ILLINOIS APPELLATE COURT SECOND DISTRICT JUDGMENT AFFIRMED.
OPINION FILED JUNE 4, 1980.
THE DEPARTMENT OF REVENUE, PLAINTIFF-APPELLANT,
MARION SOPKO, INC., ET AL., DEFENDANTS-APPELLEES.
APPEAL from the Circuit Court of Lake County; the Hon. HARRY
D. HARTEL, JR., Judge, presiding.
MR. JUSTICE VAN DEUSEN DELIVERED THE OPINION OF THE COURT:
The Illinois Department of Revenue appeals from a judgment absolving the defendant, Irwin Malman, of liability for the tax deficiency of Marion Sopko, Inc., for the period of January 1969 through June 1974 and specifically challenges the court's finding that Irwin Malman did not wilfully fail to pay taxes due under the Illinois Retailers' Occupation Tax Act (Ill. Rev. Stat. 1977, ch. 120, par. 440 et seq.) during this 5 1/2-year period.
The basic facts underlying this cause are not in dispute. In 1969 or 1970 Irwin Malman received a notice of tax liability against Marion Sopko, Inc., a corporation engaged in the retail liquor business, which he wholly owned and over which he exercised exclusive control in his capacities as president and treasurer. After receiving this notice, he immediately contacted the accountant who prepared the retailers' occupation tax returns for the corporation. Malman testified that the accountant told him not to worry about it because he would take care of the matter, that he was not subsequently contacted by the accountant regarding the delinquency matter, that he assumed the accountant had taken care of the problem and that he made no further inquiry regarding whether the tax liability matter had been resolved. He continued to sign the tax returns which were prepared by the corporation's accountant and to make monthly payments in the amounts which the accountant indicated were owed to the Department of Revenue. Malman further stated that he had no reason to believe that a tax deficiency was developing during this period.
In March of 1976 the Department of Revenue initiated proceedings to collect the delinquent taxes, penalties and interest from the defendant corporation. After negotiations between the Department and Mr. Malman failed to produce concrete results regarding payment of the deficient tax assessments, the Department issued a statutory 10-day notice on June 24, 1976, informing the corporation that it intended to seize its assets if an acceptable payment plan was not entered into within ten days. Subsequently, sometime in late June 1976 the entire business of Sopko was transferred to Renee Liquors, Inc. The sole stockholder and president of Renee Liquors was Renee Malman, the wife of Irwin Malman. She was also the secretary and one of the directors of Marion Sopko, Inc. Additional attempts by the Department of Revenue to collect the outstanding tax assessments from the now-defunct corporation proved fruitless. A subsequent audit of Marion Sopko, Inc., by the Department indicated that there were no remaining assets with which to satisfy the outstanding tax liability.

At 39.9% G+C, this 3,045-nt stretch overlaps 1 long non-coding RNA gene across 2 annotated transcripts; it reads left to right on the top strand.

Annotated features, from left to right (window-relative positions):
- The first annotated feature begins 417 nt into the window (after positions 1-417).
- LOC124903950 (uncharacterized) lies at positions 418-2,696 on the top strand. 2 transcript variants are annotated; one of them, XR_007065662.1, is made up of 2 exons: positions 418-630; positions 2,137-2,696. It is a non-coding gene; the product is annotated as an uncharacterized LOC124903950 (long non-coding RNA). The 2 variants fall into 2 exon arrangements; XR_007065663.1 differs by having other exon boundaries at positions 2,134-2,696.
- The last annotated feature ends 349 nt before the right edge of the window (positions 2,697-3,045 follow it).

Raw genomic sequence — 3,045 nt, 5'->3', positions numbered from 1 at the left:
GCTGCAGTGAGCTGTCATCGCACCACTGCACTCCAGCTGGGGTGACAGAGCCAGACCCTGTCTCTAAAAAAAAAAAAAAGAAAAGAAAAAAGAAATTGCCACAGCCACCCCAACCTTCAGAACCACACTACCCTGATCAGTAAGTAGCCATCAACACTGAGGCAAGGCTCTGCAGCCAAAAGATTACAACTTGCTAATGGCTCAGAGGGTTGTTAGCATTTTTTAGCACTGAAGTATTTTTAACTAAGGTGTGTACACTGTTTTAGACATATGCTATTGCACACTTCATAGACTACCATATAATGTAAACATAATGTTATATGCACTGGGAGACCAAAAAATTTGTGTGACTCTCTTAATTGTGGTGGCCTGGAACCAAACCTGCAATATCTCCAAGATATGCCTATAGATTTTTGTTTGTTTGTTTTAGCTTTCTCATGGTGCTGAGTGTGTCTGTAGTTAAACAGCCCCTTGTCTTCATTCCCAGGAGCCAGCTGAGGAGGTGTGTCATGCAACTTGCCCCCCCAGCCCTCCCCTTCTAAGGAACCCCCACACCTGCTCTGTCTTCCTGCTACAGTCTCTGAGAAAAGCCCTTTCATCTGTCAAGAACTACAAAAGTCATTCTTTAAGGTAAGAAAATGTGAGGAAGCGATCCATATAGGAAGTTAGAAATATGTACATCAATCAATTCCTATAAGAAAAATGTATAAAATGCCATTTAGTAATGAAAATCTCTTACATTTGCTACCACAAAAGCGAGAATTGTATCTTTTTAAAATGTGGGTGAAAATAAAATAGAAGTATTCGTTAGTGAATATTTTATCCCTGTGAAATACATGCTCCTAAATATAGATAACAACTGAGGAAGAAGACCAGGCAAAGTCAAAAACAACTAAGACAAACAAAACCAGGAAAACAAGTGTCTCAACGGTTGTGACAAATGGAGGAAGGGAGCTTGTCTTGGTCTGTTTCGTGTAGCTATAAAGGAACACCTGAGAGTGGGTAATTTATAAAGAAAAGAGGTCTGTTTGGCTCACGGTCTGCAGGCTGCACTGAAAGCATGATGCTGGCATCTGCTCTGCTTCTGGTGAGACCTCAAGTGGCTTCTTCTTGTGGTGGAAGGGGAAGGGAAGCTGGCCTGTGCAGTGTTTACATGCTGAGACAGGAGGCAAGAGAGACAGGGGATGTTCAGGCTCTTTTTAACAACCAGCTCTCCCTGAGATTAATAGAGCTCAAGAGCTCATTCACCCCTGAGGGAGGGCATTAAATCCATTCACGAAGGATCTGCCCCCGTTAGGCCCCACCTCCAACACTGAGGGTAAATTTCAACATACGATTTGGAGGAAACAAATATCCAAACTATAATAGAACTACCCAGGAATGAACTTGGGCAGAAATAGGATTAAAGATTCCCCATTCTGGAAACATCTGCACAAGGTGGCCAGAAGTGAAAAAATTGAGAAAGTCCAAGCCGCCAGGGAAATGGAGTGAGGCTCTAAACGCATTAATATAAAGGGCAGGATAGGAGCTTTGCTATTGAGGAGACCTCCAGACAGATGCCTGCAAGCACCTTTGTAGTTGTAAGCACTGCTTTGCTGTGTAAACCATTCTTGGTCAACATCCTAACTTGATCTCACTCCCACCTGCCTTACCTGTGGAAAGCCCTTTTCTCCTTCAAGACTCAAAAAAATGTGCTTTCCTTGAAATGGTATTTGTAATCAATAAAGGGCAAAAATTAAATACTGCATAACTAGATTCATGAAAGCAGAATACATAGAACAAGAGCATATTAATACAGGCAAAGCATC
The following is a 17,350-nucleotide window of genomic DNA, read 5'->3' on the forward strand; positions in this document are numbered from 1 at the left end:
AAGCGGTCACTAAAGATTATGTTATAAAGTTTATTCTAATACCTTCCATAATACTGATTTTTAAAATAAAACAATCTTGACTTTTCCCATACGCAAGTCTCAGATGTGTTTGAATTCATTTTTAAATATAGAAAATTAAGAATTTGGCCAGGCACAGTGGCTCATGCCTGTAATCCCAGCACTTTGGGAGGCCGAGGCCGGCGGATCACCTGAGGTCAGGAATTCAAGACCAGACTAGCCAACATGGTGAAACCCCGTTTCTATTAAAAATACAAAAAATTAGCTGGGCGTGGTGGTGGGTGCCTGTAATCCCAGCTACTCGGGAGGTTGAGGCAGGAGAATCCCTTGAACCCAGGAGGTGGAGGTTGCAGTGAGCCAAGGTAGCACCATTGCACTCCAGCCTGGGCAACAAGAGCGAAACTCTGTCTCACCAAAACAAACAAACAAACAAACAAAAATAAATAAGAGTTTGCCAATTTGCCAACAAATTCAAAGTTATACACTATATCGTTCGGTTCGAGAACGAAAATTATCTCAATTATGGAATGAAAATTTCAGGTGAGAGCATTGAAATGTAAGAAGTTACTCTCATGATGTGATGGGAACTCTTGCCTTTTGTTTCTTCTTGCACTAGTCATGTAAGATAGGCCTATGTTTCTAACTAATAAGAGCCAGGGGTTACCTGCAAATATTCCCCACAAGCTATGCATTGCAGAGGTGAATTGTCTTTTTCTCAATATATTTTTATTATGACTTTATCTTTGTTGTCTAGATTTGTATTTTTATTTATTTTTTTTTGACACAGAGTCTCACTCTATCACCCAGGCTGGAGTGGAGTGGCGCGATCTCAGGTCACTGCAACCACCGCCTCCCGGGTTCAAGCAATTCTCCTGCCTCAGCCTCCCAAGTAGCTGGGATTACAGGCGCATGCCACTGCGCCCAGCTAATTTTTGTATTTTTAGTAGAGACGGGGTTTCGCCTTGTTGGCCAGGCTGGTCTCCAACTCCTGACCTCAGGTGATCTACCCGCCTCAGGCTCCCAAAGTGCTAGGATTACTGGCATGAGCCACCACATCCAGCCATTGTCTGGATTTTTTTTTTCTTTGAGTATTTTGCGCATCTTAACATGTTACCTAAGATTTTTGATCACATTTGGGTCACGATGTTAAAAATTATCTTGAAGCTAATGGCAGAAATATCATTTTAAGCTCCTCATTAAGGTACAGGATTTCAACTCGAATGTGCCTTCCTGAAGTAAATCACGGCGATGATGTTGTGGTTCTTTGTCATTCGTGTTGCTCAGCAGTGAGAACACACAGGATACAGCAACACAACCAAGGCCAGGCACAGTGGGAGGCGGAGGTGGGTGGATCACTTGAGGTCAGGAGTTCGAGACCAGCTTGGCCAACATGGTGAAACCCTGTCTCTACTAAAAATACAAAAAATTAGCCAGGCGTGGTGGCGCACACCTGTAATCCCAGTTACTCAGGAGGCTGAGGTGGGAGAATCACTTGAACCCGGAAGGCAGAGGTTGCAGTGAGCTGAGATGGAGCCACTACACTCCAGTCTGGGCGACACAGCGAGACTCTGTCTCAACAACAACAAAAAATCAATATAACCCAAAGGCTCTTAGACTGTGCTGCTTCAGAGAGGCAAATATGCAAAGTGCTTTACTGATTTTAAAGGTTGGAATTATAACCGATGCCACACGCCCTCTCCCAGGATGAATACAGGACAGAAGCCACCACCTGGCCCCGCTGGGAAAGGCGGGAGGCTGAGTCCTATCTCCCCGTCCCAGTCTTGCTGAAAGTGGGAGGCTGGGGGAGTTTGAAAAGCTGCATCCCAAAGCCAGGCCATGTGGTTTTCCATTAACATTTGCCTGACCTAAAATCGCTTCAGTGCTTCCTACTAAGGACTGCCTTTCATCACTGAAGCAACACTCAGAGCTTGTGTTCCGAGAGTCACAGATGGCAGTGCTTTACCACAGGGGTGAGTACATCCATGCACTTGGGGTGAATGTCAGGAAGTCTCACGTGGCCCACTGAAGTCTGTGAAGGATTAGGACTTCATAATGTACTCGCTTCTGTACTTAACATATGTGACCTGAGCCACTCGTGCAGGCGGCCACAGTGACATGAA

The Department of Revenue filed an action against Marion Sopko, Inc., and against Irwin and Renee Malman, in their capacities as officers and stockholders of the corporation, for wilful failure to file tax returns and make payment of tax assessments due the Department. The trial court entered judgment on count I in favor of the plaintiff and against the defendant corporation in the amount of $248,427.69. After a bench trial, the court found, with respect to count II, that there was no evidence that Irwin and Renee Malman had wilfully failed to file returns or make the appropriate tax payments and accordingly determined that they were not personally liable under section 13 1/2 of the Retailers' Occupation Tax Act (Ill. Rev. Stat. 1977, ch. 120, par. 452 1/2) for the taxes, interest and penalties owed by the corporation for the period of January 1969 through June 1974. However, the court held that regarding the months of January, March, April and June 1976 Irwin Malman voluntarily, consciously and intentionally failed to file timely tax returns and make payments of the taxes due in violation of section 13 1/2 of the Act and entered judgment against him in the amount of $7,196.95. The trial court denied the plaintiff's post-judgment motion requesting the court to reconsider its decision concerning the period of January 1969 through June 1974. Irwin Malman is the sole defendant in these proceedings on appeal.
The sole issue presented for review is whether the trial court's finding that Irwin Malman did not wilfully fail to pay the taxes owed by Marion Sopko, Inc., under the Illinois Retailers' Occupation Tax Act is against the manifest weight of the evidence.
Section 13 1/2 of the Retailers' Occupation Tax Act (Ill. Rev. Stat. 1977, ch. 120, par. 452 1/2) imposes personal liability on an officer or employee of a corporation who had the control, supervision and responsibility of filing tax returns and making tax payments and who wilfully failed to do so. This section imposes personal liability in the event that, after proper proceedings for collection of such amounts, the corporation is unable to pay the tax. At issue here is whether the defendant's failure to pay the full amount of the retailers' occupation tax was "wilful."